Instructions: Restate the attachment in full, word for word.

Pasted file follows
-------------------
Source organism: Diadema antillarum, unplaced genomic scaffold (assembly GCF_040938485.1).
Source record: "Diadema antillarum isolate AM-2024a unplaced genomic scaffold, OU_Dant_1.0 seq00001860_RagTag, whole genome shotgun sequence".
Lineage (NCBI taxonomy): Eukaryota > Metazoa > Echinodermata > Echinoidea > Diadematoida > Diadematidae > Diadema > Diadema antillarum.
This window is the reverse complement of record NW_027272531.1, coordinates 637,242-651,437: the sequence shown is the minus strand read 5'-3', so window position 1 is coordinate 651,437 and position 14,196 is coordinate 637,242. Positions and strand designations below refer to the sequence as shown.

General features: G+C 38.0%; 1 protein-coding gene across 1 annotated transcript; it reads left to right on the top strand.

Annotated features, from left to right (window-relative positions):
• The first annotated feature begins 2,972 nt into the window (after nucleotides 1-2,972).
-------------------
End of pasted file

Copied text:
Source organism: Diadema antillarum, unplaced genomic scaffold (assembly GCF_040938485.1).
Source record: "Diadema antillarum isolate AM-2024a unplaced genomic scaffold, OU_Dant_1.0 seq00001860_RagTag, whole genome shotgun sequence".
Lineage (NCBI taxonomy): Eukaryota > Metazoa > Echinodermata > Echinoidea > Diadematoida > Diadematidae > Diadema > Diadema antillarum.
This window is the reverse complement of record NW_027272531.1, coordinates 637,242-651,437: the sequence shown is the minus strand read 5'-3', so window position 1 is coordinate 651,437 and position 14,196 is coordinate 637,242. Positions and strand designations below refer to the sequence as shown.

General features: G+C 38.0%; 1 protein-coding gene across 1 annotated transcript; it reads left to right on the top strand.

Annotated features, from left to right (window-relative positions):
• The first annotated feature begins 2,972 nt into the window (after nucleotides 1-2,972).